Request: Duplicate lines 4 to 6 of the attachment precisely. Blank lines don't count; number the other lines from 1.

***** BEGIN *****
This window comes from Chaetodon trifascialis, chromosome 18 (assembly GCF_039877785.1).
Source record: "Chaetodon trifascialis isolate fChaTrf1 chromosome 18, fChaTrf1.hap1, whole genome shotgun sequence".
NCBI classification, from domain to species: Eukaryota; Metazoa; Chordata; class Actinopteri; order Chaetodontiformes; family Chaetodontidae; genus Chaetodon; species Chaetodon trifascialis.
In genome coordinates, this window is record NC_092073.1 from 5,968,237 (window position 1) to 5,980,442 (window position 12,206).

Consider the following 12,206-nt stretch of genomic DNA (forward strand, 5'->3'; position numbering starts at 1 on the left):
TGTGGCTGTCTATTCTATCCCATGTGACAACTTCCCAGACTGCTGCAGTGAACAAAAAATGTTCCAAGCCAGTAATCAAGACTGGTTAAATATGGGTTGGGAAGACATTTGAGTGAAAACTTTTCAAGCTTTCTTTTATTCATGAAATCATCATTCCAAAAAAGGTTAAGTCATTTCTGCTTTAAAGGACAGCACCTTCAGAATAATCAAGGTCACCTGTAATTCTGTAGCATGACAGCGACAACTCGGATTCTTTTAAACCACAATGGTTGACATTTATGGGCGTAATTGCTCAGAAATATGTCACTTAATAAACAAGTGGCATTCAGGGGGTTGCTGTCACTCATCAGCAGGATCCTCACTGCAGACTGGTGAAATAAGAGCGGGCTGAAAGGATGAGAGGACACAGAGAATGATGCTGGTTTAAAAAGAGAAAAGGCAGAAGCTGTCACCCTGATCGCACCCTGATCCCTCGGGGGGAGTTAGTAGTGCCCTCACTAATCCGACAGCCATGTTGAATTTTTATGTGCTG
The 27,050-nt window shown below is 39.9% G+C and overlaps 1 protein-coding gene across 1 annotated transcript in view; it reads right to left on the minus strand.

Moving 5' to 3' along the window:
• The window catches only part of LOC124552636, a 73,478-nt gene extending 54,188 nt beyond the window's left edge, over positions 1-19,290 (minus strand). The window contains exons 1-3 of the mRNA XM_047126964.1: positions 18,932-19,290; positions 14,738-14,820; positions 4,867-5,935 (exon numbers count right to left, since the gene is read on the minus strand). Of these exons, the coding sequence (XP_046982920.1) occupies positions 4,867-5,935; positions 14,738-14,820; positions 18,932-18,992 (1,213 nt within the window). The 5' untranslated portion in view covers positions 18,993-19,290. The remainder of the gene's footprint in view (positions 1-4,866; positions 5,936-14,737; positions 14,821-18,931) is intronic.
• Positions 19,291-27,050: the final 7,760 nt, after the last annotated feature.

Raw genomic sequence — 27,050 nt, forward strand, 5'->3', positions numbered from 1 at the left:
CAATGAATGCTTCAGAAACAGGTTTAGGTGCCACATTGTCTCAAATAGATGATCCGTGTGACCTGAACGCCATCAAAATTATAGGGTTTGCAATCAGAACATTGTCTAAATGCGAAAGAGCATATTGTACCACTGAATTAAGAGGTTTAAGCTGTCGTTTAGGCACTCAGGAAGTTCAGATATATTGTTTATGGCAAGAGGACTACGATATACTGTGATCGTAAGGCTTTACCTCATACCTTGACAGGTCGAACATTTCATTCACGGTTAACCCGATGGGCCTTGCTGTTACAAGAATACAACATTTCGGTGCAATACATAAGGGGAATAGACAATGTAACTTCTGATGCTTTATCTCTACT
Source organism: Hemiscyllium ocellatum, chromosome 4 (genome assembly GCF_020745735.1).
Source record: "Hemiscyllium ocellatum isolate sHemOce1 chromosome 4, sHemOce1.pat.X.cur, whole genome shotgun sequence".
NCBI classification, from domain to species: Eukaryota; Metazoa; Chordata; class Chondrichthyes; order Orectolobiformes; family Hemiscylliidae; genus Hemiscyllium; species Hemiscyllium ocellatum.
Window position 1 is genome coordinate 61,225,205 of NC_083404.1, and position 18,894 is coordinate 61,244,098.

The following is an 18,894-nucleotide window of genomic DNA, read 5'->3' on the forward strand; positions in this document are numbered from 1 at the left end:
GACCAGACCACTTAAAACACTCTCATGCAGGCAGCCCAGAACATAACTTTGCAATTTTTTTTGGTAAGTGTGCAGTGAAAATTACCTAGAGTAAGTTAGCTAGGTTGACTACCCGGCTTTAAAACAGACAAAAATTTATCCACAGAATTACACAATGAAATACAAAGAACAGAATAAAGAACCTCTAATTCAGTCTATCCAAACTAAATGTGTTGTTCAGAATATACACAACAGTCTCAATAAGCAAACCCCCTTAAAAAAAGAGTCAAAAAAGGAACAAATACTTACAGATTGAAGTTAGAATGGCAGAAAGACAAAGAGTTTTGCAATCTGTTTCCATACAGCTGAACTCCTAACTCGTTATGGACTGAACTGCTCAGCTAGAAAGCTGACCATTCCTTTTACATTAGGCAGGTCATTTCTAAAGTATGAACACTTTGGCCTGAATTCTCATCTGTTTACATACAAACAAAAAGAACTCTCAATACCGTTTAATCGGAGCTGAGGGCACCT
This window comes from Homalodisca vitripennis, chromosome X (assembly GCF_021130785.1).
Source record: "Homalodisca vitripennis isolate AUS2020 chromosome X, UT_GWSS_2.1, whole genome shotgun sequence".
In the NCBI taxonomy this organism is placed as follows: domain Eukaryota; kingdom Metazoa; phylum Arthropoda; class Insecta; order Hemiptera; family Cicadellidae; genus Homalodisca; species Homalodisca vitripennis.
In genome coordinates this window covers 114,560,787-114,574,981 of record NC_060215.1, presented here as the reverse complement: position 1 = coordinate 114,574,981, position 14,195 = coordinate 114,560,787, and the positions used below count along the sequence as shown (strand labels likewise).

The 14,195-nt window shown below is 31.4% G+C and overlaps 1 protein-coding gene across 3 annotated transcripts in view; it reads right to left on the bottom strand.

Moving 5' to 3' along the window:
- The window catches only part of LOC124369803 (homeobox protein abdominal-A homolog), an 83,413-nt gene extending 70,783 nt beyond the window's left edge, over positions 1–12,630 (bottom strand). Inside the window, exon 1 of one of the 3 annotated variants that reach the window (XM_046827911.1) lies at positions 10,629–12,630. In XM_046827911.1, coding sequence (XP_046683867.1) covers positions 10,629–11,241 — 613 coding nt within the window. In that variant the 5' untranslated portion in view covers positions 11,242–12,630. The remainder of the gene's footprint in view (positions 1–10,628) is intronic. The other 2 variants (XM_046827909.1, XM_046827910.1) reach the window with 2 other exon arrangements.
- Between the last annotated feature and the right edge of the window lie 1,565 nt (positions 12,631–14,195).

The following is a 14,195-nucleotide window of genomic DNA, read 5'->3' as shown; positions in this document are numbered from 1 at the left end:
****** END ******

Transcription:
In genome coordinates, this window is record NC_092073.1 from 5,968,237 (window position 1) to 5,980,442 (window position 12,206).

Consider the following 12,206-nt stretch of genomic DNA (forward strand, 5'->3'; position numbering starts at 1 on the left):
TGTGGCTGTCTATTCTATCCCATGTGACAACTTCCCAGACTGCTGCAGTGAACAAAAAATGTTCCAAGCCAGTAATCAAGACTGGTTAAATATGGGTTGGGAAGACATTTGAGTGAAAACTTTTCAAGCTTTCTTTTATTCATGAAATCATCATTCCAAAAAAGGTTAAGTCATTTCTGCTTTAAAGGACAGCACCTTCAGAATAATCAAGGTCACCTGTAATTCTGTAGCATGACAGCGACAACTCGGATTCTTTTAAACCACAATGGTTGACATTTATGGGCGTAATTGCTCAGAAATATGTCACTTAATAAACAAGTGGCATTCAGGGGGTTGCTGTCACTCATCAGCAGGATCCTCACTGCAGACTGGTGAAATAAGAGCGGGCTGAAAGGATGAGAGGACACAGAGAATGATGCTGGTTTAAAAAGAGAAAAGGCAGAAGCTGTCACCCTGATCGCACCCTGATCCCTCGGGGGGAGTTAGTAGTGCCCTCACTAATCCGACAGCCATGTTGAATTTTTATGTGCTG